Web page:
Panorpa capillata Byers, 1996
Diagnosis: This species belongs to the nebulosa group with speckled wings and males without an anal horn on the 6th abdominal tergite. It also belongs to the subgroup in which males have a cluster of spines at the meso-apical corner of the basistyles, and a series of bristles along the mesal surface of the ventral parameres. It can be separated from all other species, except P. sigmoides, by the male ventral parameres being sigmoidally shaped with a cluster of thick, small bristles subapically. Males of P. sigmoides can be separated from P. capillata by the glabrous ventral surface of the ventral parameres and the dark spines along the mesal surface of the hypovalves of P. sigmoides.
Distribution – Geographical: This species is known from the Gulf Coast states of the U.S.A. northward to Arkansas and Kentucky.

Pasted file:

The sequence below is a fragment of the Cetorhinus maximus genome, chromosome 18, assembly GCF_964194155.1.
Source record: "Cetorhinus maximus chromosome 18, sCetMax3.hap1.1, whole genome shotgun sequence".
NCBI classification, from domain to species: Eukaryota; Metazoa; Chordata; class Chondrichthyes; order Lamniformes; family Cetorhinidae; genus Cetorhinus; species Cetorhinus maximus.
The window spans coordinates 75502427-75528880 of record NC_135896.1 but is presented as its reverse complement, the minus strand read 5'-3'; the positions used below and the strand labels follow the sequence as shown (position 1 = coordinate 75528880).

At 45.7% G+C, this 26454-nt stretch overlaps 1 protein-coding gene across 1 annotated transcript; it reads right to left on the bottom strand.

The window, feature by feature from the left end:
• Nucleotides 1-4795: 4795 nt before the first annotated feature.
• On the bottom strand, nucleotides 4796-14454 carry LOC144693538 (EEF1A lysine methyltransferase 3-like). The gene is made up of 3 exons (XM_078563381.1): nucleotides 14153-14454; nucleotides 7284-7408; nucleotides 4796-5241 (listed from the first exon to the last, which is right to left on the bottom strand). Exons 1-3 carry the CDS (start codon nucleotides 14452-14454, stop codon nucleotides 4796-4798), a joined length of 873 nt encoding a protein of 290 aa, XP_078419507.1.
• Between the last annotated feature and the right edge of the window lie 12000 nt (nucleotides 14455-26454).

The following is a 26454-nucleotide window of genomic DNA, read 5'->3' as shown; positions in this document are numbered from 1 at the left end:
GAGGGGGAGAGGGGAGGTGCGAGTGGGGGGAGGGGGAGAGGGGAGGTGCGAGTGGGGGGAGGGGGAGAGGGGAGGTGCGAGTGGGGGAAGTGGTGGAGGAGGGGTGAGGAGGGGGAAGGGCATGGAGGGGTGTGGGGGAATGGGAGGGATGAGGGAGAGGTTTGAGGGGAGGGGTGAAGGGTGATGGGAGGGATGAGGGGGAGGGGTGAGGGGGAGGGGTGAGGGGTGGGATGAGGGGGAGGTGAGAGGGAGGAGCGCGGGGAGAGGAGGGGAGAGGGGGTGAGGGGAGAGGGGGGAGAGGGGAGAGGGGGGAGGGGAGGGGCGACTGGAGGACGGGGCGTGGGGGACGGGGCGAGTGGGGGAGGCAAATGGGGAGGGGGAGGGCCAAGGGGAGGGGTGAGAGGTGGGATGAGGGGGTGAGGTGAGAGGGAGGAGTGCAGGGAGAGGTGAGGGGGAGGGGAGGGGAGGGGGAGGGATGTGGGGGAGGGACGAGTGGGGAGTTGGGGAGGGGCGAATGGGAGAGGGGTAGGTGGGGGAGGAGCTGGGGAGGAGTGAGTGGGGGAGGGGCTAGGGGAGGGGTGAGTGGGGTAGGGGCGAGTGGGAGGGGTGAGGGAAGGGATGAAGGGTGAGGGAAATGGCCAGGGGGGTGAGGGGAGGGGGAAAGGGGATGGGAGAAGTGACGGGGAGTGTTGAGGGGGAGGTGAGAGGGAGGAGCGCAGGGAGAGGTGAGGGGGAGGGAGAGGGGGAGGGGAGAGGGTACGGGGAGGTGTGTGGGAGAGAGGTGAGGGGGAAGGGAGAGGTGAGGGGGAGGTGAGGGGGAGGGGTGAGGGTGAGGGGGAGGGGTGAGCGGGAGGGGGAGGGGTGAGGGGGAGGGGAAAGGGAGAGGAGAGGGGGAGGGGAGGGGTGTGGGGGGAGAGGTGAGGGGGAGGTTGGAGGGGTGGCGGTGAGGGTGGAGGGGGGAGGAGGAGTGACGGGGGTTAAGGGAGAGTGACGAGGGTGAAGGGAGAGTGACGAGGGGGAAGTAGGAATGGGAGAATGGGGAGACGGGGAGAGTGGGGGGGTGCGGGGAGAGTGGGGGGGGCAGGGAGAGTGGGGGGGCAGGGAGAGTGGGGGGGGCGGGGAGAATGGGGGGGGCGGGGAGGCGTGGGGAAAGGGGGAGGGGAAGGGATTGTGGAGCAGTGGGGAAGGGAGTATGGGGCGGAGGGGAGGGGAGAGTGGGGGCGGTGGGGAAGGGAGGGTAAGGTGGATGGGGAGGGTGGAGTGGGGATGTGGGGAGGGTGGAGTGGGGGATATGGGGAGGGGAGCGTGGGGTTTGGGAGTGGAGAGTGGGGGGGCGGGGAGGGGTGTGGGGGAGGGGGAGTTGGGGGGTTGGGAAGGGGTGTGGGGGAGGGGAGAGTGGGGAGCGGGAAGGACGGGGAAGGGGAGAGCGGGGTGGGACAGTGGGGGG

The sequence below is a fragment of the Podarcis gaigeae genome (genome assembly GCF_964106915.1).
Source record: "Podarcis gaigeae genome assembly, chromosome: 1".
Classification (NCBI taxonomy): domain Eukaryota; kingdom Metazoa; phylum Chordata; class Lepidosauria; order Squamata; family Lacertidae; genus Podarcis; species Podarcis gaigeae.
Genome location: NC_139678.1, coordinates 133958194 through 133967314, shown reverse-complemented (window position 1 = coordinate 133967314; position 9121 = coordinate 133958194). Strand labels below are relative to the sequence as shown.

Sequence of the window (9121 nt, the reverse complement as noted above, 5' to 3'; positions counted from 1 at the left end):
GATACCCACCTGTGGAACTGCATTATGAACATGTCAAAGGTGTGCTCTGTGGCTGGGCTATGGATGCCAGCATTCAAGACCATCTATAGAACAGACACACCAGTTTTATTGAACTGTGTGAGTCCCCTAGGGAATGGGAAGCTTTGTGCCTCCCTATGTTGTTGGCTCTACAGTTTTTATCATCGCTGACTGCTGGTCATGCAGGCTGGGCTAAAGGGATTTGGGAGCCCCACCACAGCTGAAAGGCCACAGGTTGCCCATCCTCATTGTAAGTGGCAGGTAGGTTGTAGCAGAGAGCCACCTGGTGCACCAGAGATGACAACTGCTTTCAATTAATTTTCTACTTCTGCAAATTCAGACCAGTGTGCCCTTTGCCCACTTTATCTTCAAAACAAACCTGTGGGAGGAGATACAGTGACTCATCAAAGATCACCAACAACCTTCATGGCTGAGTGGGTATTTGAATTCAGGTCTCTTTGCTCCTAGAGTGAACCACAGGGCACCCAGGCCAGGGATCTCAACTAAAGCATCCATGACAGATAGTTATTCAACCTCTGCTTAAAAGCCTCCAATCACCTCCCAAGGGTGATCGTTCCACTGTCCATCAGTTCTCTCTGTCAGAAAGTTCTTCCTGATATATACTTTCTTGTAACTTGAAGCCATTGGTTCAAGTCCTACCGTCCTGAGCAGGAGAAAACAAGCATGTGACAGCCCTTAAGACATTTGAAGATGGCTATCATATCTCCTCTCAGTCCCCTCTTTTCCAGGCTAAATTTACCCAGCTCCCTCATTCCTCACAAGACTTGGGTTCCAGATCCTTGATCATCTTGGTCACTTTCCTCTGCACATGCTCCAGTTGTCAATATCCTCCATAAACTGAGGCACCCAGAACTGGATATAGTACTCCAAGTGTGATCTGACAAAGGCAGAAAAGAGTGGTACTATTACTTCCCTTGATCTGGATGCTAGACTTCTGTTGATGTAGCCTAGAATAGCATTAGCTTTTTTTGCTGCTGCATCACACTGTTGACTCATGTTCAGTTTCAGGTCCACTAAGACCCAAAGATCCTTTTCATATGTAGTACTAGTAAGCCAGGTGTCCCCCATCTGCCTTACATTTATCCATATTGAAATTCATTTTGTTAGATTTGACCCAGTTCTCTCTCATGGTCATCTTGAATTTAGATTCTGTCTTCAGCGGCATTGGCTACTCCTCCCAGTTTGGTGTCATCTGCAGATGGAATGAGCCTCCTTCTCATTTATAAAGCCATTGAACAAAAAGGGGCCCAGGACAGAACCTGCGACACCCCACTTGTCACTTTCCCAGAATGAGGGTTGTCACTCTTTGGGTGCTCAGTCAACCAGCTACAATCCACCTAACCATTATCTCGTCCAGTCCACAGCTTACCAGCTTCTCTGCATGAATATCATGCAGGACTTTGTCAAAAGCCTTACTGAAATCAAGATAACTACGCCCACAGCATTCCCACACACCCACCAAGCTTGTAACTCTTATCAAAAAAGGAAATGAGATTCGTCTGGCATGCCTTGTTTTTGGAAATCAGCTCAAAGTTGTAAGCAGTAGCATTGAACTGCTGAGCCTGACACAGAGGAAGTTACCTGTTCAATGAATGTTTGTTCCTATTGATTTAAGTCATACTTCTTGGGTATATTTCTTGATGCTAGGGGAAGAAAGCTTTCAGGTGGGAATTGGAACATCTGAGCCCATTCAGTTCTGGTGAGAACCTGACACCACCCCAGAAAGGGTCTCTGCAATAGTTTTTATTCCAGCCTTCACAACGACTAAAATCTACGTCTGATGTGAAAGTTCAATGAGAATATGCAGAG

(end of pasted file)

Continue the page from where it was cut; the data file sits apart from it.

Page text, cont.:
Distribution – Temporal: 11 April until 3 June. There is one isolated pitfall trap record from 6 July – 10 November.
Ecology: Byers (1996) indicates that the habitat for this species is a wide variety of broadleaf overstory trees, with an understory of honeysuckle, brambles, poison ivy, and sometimes greenbriar. Wes Bicha (Byers, 1996) has found this species in deep shade along small streams.
Biology: Nothing is known of immature stages and life history.
Notes: This species is very similar to P. sigmoides and might be considered a distinct subspecies.
The name capillata refers to the dense small bristles along the apical third of the male ventral parameres.
Byers, G.W. 1996. Descriptions and Distributional Records of American Mecoptera. IV. University of Kansas Science Bulletin 55(14):519-547. 99 figures.